This originally appeared on the Idaho Conservation League website on April 10, 2019.

Give back to the places you love! Enrich your adventures this summer by protecting and preserving our wilderness areas while you explore. Apply by May 15!

Applications are now open for our 2019 Central Idaho Wilderness Stewardship program!

Do you enjoy spending time outside? Are you interested in helping preserve and protect the wilderness? Our wilderness stewardship program gives you the opportunity to give back while you’re out recreating in our wilderness areas. If you love our wild places and want to help support them, learn more about becoming a wilderness steward today! The program is designed to fit around your schedule, with a time commitment of four steward patrols during the summer plus one day of training. You can start by checking out these FAQs about the program. To become a steward, fill out the application on our website. See you on the trails!

Q: What is the goal of the wilderness stewardship program?

A: The overarching goal of the wilderness stewardship program is to engage citizens and communities to restore, protect and enhance the Hemingway-Boulders, Jim McClure-Jerry Peak, Cecil D. Andrus-White Clouds and Sawtooth Wildernesses, and recommended wilderness areas in the Salmon-Challis National Forest and in Craters of the Moon National Monument and Preserve.

Q: Why become a wilderness steward?

A: If you’re like us, you’re already going out and enjoying these beautiful places on your days off so why not become a wilderness steward and help take care of these areas while you’re out there! You can also enjoy your favorite outdoor setting with friends and family while you make a difference for the wild places you love.

Q: Who can become a wilderness steward?

A: A wilderness steward can be any person 18 or older who is committed to volunteering time to restoring, protecting and enhancing wilderness character. If you prefer a group effort, designated wilderness stewards can involve their friends or family members in their conservation work too.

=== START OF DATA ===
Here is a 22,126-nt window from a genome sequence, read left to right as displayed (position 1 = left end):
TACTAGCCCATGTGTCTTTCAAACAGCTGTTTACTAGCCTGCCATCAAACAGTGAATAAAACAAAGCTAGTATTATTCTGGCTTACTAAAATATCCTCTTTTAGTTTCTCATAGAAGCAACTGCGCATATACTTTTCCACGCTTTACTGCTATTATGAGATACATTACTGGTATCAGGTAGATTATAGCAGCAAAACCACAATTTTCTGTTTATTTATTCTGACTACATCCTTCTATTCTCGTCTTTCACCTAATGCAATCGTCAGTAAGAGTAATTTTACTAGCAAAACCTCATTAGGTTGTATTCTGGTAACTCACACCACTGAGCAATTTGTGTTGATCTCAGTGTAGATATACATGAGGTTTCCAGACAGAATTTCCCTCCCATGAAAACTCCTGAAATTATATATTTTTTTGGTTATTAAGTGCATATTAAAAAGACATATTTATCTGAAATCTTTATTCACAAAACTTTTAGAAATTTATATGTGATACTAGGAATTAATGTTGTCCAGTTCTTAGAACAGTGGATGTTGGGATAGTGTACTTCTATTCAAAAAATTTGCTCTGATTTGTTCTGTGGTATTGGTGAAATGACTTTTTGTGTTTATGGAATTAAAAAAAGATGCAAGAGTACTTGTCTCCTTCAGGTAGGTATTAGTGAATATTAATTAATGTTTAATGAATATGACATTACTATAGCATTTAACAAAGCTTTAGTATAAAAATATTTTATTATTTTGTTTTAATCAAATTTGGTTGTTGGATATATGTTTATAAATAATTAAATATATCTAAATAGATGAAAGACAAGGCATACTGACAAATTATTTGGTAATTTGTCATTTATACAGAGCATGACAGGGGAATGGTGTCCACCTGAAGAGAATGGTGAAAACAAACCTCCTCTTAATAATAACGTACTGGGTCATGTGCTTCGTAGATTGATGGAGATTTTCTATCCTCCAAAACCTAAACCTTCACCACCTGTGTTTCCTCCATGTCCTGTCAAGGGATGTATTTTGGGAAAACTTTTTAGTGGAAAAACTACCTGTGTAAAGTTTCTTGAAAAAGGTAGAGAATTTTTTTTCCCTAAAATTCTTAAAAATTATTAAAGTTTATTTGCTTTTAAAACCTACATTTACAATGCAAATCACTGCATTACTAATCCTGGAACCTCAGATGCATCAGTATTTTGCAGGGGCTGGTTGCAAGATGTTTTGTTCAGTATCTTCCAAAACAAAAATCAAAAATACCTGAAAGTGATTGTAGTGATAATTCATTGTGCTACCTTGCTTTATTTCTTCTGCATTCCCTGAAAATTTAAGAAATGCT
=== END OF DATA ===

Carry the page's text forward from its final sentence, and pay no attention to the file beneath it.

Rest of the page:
Q: How much of a time commitment is it to serve as a steward?

A: Volunteer stewards are committed to a minimum of 4 steward patrols from June 9th to Nov. 1, 2019. Stewards can begin their patrols once they have completed training on Sunday, June 9th, 2019.

Q: Why is it important that I volunteer?

A: Exciting opportunities await you as a partner in the stewardship of Central Idaho’s public lands. You will find many rewards and opportunities to learn new skills, meet interesting and highly motivated people who are experts in their fields, and do meaningful and rewarding work. We are confident that you will benefit from your volunteer experience. We will benefit from your unique background and skills.

Q: Who is an ideal candidate?

A: An ideal candidate is someone who…

  • Loves Central Idaho’s backcountry and wilderness areas.
  • Has solid wilderness travel/decision-making skills.
  • Is in good physical condition to travel long distance at high elevation.
  • Possesses excellent communication skills.
  • Is First Aid/CPR certified. (If your certifications are out of date, we have options for you to renew certifications.)
  • Has knowledge of Leave No Trace (LNT) principles.

Q: What supplies will be provided for volunteers?

A: ICL, the U.S. Forest Service, and the U.S. National Park Service will provide:

  • Maps
  • Work gloves
  • In-depth wilderness stewardship training
  • Trash collection kit

Q: What is a wilderness steward responsible for?

A: A wilderness steward is responsible for:

  • Transportation to and from trailheads
  • Personal gear
  • First aid kit
  • Camera/cell phone
  • Personal safety
  • Optional: Satellite messenger (SPOT or Garmin InReach)

Q: What areas can I become a steward of?

A: Once you have gone through training, you are a steward of any destination you choose within our program areas. These include the Hemingway-Boulders, Jim McClure-Jerry Peak, White Clouds, Sawtooth Wildernesses, the recommended wilderness areas in the Pioneer Mountains and around Mt. Borah, and Craters of the Moon National Monument and Preserve.

Q: What type of training is provided for the wilderness stewards?

A: A one-day training will be provided for the wilderness stewards on Sunday, June 9th. The training will cover:

  • The Wilderness Act
  • Leave No Trace principles
  • How to manage visitor contacts
  • Invasive species
  • Data collection and trip reports
  • Regulations
  • Conduct/ethics
  • Campsite naturalization
  • Dark sky monitoring

Q: I want to become a wilderness steward. How do I apply?

A: If you are interested in becoming a wilderness steward, fill out the application on our website and submit it by Wednesday, May 15th. If you have questions, call Betsy at 208.726.7485. After completing the application, you will be invited to attend our one-day stewardship skills session and training on Sunday, June 9th. After successfully completing this training, you can begin your work as a steward!

Q: How do I find out more about being a wilderness steward?

A: More detailed information will be covered on the Sunday, June 9th training day. If you have any questions, call Betsy at 208.726.7485.